Rest assured, it is harder to know how to be full than it is to know how to be hungry—so desperate is the tendency of human nature to pride and forgetfulness of God.

Let’s not cling to our treasures or trials. At all times, let us embrace the cross of Christ. We should be thankful for all things and give honor where honor is due.

Here is Alistair Begg’s paraphrase of the Spurgeon classic.

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…and I know how to abound. — Philippians 4:12

There are many who know “how to be brought low” who have not learned “how to abound.” When they are set upon the top of a pinnacle their heads grow dizzy, and they are ready to fall. The Christian disgraces his profession more often in prosperity than in adversity.

It is a dangerous thing to be prosperous. The crucible of adversity is a less severe trial for the Christian than the place of prosperity. What leanness of soul and neglect of spiritual things have been brought on through the very mercies and bounties of God!

Yet this is not a matter of necessity, for the apostle tells us that he knew how to abound. When he had much, he knew how to use it. Abundant grace enabled him to bear abundant prosperity. When he had a full sail he was loaded with much ballast, and so floated safely. It needs more than human skill to carry the brimming cup of earthly joy with a steady hand; yet Paul had learned that skill, for he declares, “In any and every circumstance, I have learned the secret of facing plenty and hunger.”

It is a divine lesson to know how to be full, for the Israelites were full once, but while the food was still in their mouths, the wrath of God came upon them. Many have asked for mercies, that they might satisfy their own hearts’ lust. Fullness of bread has often made fullness of blood, and that has brought on emptiness of spirit.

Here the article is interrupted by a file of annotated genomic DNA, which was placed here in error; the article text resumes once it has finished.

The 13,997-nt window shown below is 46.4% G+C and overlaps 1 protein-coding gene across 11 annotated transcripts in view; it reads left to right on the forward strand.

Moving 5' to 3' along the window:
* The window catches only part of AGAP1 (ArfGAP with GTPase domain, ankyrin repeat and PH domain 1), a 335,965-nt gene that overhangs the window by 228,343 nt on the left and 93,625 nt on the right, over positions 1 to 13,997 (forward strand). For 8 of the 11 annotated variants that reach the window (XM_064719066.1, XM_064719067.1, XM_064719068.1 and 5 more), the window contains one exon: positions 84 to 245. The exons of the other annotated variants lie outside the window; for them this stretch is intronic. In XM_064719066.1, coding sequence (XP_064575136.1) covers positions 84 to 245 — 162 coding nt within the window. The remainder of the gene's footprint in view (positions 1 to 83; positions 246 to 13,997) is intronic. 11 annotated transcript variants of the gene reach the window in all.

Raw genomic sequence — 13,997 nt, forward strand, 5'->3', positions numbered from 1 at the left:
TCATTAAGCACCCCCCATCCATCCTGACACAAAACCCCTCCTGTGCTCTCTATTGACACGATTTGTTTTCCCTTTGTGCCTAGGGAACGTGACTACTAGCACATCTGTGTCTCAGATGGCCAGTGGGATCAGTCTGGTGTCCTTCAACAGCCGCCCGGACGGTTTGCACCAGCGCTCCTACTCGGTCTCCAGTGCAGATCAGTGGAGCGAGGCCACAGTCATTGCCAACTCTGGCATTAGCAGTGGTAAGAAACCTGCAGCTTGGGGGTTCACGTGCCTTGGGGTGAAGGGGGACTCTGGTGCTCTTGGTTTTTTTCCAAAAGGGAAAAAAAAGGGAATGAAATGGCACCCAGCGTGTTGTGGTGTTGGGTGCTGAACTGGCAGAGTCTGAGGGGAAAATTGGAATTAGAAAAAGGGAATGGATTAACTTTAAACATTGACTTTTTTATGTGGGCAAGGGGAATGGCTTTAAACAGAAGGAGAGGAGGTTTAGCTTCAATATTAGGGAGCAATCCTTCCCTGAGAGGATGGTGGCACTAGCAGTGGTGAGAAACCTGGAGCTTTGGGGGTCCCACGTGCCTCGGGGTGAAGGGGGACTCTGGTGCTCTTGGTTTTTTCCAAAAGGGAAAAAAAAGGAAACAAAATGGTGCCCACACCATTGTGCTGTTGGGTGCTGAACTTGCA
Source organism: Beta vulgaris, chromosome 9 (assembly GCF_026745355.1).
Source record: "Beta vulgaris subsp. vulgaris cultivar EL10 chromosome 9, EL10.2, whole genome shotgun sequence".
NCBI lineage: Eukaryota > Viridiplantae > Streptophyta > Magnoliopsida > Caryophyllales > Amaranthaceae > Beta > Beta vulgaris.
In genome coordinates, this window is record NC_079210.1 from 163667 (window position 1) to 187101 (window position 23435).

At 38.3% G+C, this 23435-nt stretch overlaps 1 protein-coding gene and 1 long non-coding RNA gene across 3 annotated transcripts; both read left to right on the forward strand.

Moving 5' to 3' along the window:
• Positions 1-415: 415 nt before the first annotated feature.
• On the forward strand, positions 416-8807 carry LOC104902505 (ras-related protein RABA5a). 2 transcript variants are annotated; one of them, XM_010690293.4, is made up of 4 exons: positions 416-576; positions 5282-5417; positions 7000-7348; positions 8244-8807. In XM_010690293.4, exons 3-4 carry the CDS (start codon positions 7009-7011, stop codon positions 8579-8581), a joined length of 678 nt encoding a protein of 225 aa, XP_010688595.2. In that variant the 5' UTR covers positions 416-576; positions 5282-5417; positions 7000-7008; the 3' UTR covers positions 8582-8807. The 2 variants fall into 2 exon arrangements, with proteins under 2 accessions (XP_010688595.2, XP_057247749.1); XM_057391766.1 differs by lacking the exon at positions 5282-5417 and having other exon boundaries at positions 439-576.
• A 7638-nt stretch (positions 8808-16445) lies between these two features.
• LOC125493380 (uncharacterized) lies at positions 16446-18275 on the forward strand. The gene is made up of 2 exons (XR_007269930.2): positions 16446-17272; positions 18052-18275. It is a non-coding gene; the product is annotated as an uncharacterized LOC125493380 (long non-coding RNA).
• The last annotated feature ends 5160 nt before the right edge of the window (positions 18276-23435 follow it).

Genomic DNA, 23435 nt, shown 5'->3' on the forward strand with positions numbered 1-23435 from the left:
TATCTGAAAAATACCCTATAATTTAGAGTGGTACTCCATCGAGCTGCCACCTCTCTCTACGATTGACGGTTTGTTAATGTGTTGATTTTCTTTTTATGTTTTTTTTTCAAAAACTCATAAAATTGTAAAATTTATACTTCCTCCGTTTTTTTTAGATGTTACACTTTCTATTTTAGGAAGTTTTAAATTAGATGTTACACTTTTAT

When we have plenty of God’s providential mercies, it often happens that we have but little of God’s grace, and little gratitude for the blessings we have received. We are full, and we forget God: Satisfied with earth, we are content to do without heaven.

Rest assured, it is harder to know how to be full than it is to know how to be hungry—so desperate is the tendency of human nature to pride and forgetfulness of God. Take care that you ask in your prayers that God would teach you how to be full.

Let not the gifts Thy love bestows
Estrange our hearts from Thee.

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Posted by on February 10, 2014 in Devotional


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God Is Enough

John Piper is not a fan of the prosperity gospel.


Posted by on November 22, 2013 in Video


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Tested Genuine

Tested Genuine

This morning’s Morning and Evening runs parallel to another devotional entry last month, Testing Our Faith. Trials play an important role in the Christian’s life. Nobody likes them, but everyone needs them.

How quickly do we turn to God for relief from our suffering? It is good that we do, but if that is all we do, we have missed the point of the trial. Does God hold the universe in His hand? Is He sovereign over every mountain and molecule? Does my situation fall under His jurisdiction? If so, how does this trial fit into His plan?

What are You teaching me? Where is the lesson? How is this trial molding me closer into the image of Christ? In what ways am I weak? How are You strong? Would You show me, Lord?

These are excellent questions to ask God in the midst of a storm. He is gracious and accomplished to use any trial for His glory and our good. We miss the glory in suffering when we fix our eyes on comfort instead of Christ.

Let’s test our focus when the next trial comes and join with Job in saying,

But He knows the way that I take;
when He has tried me, I shall come out as gold.1

Here is Alistair Begg’s paraphrase of the Spurgeon classic.

* * * * *

The tested genuineness of your faith…
— 1 Peter 1:7

Untested faith may be true faith, but it is sure to be small faith, and it is likely to remain little as long as it is without trials. Faith never prospers so well as when all things are against her: Tempests are her trainers, and bolts of lightning are her illuminators.